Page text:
Achilles Tendon

Other Known AliasesCalcaneal tendon

DefinitionThe tendon attaching the gastrocnemius, plantaris, and soleus muscle to the calcaneus.


Clinical Significance The Achilles tendon is the thickest tendon in the body and rupturing this structure takes a tremendous amount of force.  Powerful plantarflexion while jumping is the most common mechanism and most commonly occurs in inflammed or chronically stressed tendons.

History – I am a bit of a mythology geek and I love this eponym.  The Achilles tendon was named after the famous Greek warrior, Achilles, who was the hero of the Trojan War for killing Prince Hector, son of King Priam of Troy.  This is a major part of Homer’s Illiad. 

I digress…..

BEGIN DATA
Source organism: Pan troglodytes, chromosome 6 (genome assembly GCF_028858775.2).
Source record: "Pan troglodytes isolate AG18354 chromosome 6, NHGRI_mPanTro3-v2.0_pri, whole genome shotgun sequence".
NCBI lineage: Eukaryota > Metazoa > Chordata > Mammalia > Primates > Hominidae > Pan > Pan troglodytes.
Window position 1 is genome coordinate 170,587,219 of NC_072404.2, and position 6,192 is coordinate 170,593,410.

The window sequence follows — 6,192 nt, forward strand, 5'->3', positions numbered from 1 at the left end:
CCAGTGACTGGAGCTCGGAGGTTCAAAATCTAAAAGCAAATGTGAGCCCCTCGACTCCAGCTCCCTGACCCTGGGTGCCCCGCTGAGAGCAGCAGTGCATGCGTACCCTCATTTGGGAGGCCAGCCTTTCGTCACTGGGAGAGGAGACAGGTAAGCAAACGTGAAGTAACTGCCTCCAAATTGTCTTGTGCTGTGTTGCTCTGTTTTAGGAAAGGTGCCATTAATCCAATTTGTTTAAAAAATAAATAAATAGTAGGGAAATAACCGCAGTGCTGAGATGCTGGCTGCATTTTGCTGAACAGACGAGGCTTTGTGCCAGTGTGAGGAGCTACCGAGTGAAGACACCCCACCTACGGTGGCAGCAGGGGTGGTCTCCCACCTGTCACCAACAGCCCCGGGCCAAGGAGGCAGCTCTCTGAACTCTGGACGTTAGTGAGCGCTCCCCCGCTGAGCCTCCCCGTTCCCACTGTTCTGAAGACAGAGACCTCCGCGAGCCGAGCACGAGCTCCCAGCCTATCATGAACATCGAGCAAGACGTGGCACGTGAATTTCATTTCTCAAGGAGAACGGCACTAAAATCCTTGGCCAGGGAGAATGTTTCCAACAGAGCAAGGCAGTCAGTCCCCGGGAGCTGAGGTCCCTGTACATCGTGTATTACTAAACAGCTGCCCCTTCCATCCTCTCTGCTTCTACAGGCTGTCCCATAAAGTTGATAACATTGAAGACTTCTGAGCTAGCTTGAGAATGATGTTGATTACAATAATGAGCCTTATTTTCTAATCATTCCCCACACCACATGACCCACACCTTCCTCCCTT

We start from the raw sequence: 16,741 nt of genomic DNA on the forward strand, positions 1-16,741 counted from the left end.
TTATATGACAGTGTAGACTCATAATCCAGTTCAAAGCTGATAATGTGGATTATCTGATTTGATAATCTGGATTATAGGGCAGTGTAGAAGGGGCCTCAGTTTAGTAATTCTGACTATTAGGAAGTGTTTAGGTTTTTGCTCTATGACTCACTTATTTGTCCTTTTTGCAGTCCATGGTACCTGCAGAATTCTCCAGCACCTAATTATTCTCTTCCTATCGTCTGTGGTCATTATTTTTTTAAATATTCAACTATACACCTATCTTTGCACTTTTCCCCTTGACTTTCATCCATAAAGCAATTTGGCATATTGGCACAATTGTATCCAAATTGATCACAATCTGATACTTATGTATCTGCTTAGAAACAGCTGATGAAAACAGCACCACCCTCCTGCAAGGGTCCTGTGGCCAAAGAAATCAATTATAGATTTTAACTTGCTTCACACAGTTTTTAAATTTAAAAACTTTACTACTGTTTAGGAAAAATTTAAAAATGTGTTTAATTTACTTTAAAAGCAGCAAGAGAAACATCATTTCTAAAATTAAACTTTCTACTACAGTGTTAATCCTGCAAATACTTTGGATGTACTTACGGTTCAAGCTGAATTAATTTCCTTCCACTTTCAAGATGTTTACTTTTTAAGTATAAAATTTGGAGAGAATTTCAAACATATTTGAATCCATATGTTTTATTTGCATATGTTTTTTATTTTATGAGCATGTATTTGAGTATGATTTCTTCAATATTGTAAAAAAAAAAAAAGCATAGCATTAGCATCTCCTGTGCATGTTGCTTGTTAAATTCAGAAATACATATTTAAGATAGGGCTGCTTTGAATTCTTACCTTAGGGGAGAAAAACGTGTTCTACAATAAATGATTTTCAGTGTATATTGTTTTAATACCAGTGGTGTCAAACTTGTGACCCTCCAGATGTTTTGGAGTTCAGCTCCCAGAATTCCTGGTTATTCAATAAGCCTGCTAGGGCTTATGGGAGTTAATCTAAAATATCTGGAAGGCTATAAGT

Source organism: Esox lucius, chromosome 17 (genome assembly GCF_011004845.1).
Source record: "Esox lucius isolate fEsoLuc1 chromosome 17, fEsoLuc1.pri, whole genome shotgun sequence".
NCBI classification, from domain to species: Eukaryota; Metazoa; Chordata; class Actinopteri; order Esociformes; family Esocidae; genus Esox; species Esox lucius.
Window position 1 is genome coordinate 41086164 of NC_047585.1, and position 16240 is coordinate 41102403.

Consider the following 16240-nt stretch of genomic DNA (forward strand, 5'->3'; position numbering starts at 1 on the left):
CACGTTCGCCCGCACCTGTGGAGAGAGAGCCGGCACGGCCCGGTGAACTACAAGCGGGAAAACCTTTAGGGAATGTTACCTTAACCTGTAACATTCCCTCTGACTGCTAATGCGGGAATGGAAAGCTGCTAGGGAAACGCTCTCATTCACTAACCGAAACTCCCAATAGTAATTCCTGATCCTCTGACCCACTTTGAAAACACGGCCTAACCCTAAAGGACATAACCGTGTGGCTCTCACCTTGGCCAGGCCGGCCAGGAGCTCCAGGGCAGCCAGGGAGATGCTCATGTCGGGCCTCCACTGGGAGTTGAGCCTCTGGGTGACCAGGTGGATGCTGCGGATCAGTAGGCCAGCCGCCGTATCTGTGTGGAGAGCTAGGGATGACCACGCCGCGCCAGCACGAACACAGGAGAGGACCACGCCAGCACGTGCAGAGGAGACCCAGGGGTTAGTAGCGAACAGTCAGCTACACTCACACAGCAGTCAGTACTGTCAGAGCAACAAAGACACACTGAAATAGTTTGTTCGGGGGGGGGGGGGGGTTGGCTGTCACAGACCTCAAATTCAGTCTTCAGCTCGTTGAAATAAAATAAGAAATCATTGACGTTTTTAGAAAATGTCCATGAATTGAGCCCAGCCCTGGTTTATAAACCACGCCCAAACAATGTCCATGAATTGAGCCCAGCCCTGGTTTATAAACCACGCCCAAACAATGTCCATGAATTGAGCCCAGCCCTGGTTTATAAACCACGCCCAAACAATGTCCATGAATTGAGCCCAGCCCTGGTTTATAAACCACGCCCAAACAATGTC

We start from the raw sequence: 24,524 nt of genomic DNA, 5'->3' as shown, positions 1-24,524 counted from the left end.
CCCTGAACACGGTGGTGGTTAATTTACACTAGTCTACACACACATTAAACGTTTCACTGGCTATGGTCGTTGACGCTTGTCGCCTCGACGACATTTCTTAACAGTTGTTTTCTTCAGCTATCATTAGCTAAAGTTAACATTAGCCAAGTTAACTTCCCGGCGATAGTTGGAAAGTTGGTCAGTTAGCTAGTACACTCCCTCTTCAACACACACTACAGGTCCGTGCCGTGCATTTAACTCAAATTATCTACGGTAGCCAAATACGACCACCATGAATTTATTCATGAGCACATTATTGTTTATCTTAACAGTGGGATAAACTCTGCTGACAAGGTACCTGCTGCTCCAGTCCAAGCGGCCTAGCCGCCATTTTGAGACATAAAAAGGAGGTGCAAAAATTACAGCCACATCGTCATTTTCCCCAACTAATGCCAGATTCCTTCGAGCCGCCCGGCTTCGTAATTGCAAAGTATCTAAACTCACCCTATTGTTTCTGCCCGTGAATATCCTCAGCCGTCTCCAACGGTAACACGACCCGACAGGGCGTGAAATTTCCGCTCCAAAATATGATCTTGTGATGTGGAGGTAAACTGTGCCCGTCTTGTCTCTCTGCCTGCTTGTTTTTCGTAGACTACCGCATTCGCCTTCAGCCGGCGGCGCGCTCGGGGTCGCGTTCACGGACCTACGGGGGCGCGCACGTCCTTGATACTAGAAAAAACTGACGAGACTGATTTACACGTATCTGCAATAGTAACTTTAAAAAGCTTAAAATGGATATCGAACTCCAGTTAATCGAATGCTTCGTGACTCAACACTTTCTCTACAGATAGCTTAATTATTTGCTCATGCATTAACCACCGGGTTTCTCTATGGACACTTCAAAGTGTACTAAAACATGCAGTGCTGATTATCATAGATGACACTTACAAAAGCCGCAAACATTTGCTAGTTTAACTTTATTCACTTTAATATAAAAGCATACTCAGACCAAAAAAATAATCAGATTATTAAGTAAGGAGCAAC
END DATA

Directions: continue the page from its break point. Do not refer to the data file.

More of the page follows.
The reason for this eponym is that Achilles’ mother is Thetis, an immortal sea nymph, who could not bear to see her child injured or killed.  To remedy this, she dipped him in the River Styx to make him invulnerable.  Since he was mortal, she couldn’t just drop him in, so she held him by the heel.  The spot on his heel that was held by Thetis was unprotected and ultimately would be his “Achilles Heel” (get it) when an arrow shot by Paris, brother of Hector, pierced this spot and killed him.

Image result for achilles river styxThetis dipping Achilles in the River Styx by Thomas Banks 02.jpg


  1. Firkin BG and Whitwirth JA.  Dictionary of Medical Eponyms. 2nd ed.  New York, NY; Parthenon Publishing Group. 1996.
  2. Bartolucci S, Forbis P.  Stedman’s Medical Eponyms.  2nd ed.  Baltimore, MD; LWW.  2005.
  3. Yee AJ, Pfiffner P. (2012).  Medical Eponyms (Version 1.4.2) [Mobile Application Software].  Retrieved http://itunes.apple.com.
  4. Whonamedit – dictionary of medical eponyms. http://www.whonamedit.com

Leave a Reply

Fill in your details below or click an icon to log in:

WordPress.com Logo

You are commenting using your WordPress.com account. Log Out /  Change )

Facebook photo

You are commenting using your Facebook account. Log Out /  Change )

Connecting to %s